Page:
Today, July 19, is the birth anniversary of Shaheed Mangal Pandey, who faced canons during the1857 revolution to oust the British rule from India.
Mangal Pandey was born on 19 July 1827 in a Brahmin family in Nagwa, a village of upper Ballia district, Uttar Pradesh. He joined the East India Company’s army in 1849 at the age of 22. Pandey was a soldier in the 6th Company of the 34th Bengal Native Infantry and is primarily known for his involvement in an attack on several of the regiment’s officers. This incident marked an opening stage in the Indian rebellion of 1857.
In 1857 the Doctrine of Lapse, issue of cartridges greased with animal fat to Indian soldiers, introduction of British system of education and a number of social reforms had infuriated a very wide section of the Indian people, who rose in revolt at a number of places all over India.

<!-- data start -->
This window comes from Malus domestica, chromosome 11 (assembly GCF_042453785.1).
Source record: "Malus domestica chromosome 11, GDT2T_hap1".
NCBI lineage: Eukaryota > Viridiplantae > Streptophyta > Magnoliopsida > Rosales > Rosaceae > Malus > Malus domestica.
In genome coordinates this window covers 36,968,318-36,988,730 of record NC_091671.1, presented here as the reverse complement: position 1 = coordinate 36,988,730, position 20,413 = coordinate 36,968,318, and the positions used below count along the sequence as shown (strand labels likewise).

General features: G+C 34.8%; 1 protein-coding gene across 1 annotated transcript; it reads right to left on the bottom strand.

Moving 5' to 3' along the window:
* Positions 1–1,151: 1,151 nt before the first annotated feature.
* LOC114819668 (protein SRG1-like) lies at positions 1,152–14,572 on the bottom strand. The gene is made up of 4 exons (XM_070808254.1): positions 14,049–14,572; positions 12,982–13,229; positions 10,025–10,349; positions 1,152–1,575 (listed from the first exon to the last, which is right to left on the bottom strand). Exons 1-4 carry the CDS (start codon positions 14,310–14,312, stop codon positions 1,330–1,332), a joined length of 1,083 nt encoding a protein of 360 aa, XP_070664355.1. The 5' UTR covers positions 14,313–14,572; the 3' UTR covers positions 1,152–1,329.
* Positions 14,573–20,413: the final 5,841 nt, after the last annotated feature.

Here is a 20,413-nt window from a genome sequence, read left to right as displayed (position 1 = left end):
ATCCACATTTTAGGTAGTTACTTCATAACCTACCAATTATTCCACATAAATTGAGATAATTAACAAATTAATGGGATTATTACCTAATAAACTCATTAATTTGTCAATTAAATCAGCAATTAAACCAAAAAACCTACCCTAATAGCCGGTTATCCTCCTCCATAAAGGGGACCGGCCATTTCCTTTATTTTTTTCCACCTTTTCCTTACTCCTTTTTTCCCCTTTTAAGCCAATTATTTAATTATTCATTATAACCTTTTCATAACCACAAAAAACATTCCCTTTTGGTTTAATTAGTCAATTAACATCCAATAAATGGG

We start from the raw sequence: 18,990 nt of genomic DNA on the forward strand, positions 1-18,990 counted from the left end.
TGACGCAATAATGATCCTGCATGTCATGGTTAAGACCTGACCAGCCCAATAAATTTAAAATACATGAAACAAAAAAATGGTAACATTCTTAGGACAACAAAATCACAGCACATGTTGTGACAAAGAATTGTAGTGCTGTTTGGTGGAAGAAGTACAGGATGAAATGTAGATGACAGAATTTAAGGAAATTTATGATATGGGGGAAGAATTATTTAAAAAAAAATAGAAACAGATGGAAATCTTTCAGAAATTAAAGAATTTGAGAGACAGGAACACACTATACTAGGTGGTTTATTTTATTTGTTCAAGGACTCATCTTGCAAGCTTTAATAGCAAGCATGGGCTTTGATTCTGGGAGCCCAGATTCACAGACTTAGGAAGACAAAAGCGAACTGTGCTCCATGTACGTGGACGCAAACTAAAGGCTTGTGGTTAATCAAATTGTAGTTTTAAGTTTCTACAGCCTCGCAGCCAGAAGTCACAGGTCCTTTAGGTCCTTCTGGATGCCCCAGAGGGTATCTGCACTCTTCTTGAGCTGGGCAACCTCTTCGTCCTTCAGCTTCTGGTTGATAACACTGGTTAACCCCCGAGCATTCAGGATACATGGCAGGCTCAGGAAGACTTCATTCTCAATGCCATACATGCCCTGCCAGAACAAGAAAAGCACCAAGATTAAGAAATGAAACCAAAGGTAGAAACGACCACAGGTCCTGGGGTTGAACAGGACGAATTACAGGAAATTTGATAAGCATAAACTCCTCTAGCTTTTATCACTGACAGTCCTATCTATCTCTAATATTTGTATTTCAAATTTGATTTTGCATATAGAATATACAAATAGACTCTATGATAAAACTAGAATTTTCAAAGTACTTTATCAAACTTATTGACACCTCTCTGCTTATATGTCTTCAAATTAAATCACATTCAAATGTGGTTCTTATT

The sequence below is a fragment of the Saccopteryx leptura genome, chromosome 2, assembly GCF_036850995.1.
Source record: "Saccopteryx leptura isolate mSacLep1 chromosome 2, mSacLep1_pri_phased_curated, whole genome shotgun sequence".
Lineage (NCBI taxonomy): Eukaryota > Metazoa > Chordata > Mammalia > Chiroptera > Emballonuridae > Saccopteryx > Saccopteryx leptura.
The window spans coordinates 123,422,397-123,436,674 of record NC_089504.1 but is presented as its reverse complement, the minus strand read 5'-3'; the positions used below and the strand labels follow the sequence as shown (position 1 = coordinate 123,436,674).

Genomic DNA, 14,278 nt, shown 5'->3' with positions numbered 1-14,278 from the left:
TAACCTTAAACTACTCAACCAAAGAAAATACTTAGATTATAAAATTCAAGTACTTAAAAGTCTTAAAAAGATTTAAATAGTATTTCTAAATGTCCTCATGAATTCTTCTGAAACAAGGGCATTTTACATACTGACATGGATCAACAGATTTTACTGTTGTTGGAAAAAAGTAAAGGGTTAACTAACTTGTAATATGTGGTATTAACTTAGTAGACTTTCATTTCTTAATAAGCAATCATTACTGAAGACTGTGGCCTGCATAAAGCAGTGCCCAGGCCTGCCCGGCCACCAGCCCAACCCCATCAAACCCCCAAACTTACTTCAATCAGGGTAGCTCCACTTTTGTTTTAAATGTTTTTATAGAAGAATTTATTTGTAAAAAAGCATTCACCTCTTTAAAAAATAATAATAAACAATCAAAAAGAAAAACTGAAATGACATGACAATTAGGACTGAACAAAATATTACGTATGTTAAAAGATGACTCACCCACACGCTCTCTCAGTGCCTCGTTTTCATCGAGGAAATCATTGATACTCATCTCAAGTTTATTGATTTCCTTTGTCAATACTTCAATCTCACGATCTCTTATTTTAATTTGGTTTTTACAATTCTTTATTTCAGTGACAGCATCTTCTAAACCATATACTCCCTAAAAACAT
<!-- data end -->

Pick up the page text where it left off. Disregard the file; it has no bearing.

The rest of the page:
At the time of the First War of Independence, the company introduced new rifles, which used animal fat for greasing the cartridges. Influenced by the example of his compatriots in Berhampur, Mangal Panday refused to use the greased cartridges and broke into open mutiny on March 29, 1857, at Barrackpore near Calcutta and urged his comrades to join him.
Surrounded by guards and European Officers, he tried to commit suicide by shooting himself and was seriously wounded. He was court-martialled on April 6, and hanged at Barrackpore on April 8, 1857.
After this revolt, the East India Company was brought under the direct rule of the British Crown.